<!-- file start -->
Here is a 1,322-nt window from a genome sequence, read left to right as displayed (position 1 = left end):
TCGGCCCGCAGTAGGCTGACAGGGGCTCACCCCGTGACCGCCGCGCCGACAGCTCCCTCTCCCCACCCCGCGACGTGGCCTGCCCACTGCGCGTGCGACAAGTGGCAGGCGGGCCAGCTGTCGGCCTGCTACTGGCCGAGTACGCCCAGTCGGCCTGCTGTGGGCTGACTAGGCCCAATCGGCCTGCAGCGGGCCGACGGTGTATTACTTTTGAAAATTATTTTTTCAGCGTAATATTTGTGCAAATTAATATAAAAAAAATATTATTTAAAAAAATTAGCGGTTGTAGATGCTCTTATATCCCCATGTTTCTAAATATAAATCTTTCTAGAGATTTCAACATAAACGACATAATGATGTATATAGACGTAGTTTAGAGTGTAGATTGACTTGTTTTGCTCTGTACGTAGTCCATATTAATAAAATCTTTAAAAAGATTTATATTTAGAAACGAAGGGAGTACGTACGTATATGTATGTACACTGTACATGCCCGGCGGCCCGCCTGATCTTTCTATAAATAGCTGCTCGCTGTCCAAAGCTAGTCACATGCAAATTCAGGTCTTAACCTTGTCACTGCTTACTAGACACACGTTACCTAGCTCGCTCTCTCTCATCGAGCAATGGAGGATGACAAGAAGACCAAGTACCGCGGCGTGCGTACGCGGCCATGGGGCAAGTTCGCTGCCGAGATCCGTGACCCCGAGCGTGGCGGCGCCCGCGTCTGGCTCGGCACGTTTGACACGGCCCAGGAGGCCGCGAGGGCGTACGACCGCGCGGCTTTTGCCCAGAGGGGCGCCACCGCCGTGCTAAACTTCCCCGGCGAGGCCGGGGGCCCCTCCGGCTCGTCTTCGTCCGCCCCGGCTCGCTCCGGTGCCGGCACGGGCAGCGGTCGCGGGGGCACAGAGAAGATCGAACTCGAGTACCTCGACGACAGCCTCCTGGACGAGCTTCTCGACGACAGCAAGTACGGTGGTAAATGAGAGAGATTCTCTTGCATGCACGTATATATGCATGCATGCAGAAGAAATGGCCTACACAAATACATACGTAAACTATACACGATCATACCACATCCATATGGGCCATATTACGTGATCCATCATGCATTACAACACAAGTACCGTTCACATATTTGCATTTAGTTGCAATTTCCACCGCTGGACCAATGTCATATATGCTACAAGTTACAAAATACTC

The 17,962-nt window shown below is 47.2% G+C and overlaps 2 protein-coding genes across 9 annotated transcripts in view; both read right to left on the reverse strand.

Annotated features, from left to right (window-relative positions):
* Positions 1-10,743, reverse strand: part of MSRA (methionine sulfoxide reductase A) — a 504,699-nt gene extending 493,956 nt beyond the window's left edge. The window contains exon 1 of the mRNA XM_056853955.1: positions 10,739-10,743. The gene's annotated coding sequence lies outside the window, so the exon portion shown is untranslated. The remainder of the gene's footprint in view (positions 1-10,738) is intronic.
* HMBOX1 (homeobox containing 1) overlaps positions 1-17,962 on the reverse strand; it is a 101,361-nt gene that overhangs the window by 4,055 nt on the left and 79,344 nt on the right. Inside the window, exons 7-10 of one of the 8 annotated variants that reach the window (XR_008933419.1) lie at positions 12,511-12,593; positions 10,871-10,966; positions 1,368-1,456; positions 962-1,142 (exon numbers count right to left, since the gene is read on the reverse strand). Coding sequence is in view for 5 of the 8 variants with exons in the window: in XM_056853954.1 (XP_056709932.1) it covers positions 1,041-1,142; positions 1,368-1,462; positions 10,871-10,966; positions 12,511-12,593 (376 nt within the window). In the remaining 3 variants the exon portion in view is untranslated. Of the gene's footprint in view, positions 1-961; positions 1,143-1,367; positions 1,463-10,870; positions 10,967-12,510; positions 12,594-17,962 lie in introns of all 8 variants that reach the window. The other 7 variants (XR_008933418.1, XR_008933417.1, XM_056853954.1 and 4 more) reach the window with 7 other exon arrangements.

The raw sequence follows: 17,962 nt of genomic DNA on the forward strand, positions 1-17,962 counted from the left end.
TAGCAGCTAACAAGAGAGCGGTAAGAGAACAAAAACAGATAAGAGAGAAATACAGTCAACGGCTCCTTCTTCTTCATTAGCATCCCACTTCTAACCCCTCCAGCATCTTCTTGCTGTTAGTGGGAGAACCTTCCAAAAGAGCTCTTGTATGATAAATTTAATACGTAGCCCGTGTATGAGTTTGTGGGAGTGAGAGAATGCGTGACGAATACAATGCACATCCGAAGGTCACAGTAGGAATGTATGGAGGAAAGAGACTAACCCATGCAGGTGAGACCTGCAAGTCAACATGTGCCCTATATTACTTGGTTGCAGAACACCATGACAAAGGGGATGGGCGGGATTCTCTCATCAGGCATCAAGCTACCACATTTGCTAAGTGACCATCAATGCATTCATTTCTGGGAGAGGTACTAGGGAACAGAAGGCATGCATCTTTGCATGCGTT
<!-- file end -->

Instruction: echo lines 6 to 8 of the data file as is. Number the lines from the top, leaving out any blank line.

* HMBOX1 (homeobox containing 1) overlaps positions 1-17,962 on the reverse strand; it is a 101,361-nt gene that overhangs the window by 4,055 nt on the left and 79,344 nt on the right. Inside the window, exons 7-10 of one of the 8 annotated variants that reach the window (XR_008933419.1) lie at positions 12,511-12,593; positions 10,871-10,966; positions 1,368-1,456; positions 962-1,142 (exon numbers count right to left, since the gene is read on the reverse strand). Coding sequence is in view for 5 of the 8 variants with exons in the window: in XM_056853954.1 (XP_056709932.1) it covers positions 1,041-1,142; positions 1,368-1,462; positions 10,871-10,966; positions 12,511-12,593 (376 nt within the window). In the remaining 3 variants the exon portion in view is untranslated. Of the gene's footprint in view, positions 1-961; positions 1,143-1,367; positions 1,463-10,870; positions 10,967-12,510; positions 12,594-17,962 lie in introns of all 8 variants that reach the window. The other 7 variants (XR_008933418.1, XR_008933417.1, XM_056853954.1 and 4 more) reach the window with 7 other exon arrangements.

The raw sequence follows: 17,962 nt of genomic DNA on the forward strand, positions 1-17,962 counted from the left end.
TAGCAGCTAACAAGAGAGCGGTAAGAGAACAAAAACAGATAAGAGAGAAATACAGTCAACGGCTCCTTCTTCTTCATTAGCATCCCACTTCTAACCCCTCCAGCATCTTCTTGCTGTTAGTGGGAGAACCTTCCAAAAGAGCTCTTGTATGATAAATTTAATACGTAGCCCGTGTATGAGTTTGTGGGAGTGAGAGAATGCGTGACGAATACAATGCACATCCGAAGGTCACAGTAGGAATGTATGGAGGAAAGAGACTAACCCATGCAGGTGAGACCTGCAAGTCAACATGTGCCCTATATTACTTGGTTGCAGAACACCATGACAAAGGGGATGGGCGGGATTCTCTCATCAGGCATCAAGCTACCACATTTGCTAAGTGACCATCAATGCATTCATTTCTGGGAGAGGTACTAGGGAACAGAAGGCATGCATCTTTGCATGCGTT